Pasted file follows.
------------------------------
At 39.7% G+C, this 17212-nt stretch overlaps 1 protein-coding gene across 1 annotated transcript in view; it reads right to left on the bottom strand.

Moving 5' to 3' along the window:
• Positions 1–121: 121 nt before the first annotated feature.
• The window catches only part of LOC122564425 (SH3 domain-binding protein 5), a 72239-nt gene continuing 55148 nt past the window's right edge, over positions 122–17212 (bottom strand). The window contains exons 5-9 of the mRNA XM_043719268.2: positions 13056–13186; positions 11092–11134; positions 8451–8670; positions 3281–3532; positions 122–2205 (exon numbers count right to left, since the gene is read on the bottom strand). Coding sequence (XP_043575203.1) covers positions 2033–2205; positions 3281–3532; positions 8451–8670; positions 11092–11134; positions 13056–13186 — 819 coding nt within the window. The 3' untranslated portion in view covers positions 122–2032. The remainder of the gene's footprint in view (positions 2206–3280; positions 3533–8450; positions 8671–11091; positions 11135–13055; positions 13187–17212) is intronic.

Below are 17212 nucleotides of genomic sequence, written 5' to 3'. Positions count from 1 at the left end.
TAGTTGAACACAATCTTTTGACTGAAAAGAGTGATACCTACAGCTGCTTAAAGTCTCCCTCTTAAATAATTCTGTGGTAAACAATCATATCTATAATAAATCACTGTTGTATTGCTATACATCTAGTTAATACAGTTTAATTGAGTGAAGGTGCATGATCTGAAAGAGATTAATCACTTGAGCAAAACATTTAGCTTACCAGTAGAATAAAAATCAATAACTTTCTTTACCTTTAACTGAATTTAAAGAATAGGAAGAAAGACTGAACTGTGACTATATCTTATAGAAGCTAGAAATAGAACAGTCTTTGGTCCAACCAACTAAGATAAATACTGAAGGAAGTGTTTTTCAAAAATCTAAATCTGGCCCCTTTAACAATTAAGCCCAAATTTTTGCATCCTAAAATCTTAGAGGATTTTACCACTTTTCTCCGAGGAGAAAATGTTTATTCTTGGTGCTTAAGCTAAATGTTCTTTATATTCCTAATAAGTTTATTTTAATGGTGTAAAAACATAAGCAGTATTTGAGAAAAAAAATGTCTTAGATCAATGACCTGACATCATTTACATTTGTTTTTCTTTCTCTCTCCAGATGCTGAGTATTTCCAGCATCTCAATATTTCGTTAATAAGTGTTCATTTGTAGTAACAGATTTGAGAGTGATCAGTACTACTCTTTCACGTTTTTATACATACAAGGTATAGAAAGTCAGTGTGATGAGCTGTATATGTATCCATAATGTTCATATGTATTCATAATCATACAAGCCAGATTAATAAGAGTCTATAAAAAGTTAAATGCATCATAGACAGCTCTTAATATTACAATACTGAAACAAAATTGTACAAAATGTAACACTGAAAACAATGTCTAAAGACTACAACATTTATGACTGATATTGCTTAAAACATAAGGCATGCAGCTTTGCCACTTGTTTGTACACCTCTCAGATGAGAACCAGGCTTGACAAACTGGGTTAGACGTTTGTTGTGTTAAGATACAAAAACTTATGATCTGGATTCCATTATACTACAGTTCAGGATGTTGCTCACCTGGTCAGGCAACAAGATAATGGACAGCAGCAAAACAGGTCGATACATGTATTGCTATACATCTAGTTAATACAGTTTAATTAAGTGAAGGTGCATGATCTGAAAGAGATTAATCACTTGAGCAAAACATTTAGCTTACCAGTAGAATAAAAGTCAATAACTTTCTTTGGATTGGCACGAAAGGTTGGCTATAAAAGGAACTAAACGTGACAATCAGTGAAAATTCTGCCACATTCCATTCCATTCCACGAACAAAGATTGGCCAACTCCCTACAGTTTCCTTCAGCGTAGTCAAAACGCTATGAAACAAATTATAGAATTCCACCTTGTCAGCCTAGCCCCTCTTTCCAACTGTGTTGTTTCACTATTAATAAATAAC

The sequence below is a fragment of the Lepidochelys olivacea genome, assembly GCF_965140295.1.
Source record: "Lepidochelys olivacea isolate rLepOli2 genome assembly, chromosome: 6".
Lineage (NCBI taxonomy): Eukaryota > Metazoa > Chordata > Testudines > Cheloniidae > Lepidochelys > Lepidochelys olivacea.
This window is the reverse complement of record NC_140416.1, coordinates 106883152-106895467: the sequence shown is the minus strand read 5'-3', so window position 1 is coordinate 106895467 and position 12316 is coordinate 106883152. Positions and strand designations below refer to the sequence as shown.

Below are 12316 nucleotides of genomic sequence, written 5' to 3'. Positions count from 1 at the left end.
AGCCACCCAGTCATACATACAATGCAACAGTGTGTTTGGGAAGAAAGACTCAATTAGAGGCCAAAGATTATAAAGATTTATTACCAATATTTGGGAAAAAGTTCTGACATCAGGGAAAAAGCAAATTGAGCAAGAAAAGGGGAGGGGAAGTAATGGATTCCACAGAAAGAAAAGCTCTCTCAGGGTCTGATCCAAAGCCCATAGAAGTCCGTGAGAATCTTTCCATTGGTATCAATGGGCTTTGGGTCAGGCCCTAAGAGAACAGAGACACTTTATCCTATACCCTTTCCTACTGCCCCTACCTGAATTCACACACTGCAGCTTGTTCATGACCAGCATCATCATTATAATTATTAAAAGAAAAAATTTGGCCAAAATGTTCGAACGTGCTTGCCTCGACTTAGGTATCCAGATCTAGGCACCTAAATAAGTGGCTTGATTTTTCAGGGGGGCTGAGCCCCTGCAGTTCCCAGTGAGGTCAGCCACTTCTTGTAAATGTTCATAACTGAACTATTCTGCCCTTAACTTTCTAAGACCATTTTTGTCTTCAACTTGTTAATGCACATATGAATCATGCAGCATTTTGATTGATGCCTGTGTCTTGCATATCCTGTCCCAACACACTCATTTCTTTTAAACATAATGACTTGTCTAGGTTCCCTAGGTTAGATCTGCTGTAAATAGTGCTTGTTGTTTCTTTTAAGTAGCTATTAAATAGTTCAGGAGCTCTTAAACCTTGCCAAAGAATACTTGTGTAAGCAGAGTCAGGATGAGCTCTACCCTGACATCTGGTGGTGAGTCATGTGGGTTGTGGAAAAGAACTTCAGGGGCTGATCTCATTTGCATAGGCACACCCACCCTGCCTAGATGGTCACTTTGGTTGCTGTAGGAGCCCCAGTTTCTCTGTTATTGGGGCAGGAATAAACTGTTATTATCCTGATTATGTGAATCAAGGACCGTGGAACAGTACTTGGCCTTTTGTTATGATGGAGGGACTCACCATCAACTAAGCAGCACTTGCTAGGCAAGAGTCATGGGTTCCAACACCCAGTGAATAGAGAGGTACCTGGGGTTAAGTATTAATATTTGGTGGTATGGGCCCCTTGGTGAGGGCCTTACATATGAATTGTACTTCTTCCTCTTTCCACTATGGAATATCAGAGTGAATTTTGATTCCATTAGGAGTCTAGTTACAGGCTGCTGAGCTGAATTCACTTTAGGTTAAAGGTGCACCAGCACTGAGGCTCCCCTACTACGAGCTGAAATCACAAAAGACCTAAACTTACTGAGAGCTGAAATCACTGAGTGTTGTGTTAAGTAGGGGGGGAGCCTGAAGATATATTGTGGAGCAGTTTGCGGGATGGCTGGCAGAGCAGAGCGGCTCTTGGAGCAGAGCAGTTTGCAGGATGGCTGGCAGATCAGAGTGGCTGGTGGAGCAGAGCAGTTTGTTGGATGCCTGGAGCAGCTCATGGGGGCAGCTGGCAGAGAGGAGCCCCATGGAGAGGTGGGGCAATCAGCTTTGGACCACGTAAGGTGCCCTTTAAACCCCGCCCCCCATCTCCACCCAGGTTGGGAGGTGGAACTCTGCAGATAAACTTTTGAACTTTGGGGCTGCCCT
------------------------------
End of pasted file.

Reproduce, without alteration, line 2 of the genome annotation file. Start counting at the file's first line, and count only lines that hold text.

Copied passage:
Moving 5' to 3' along the window: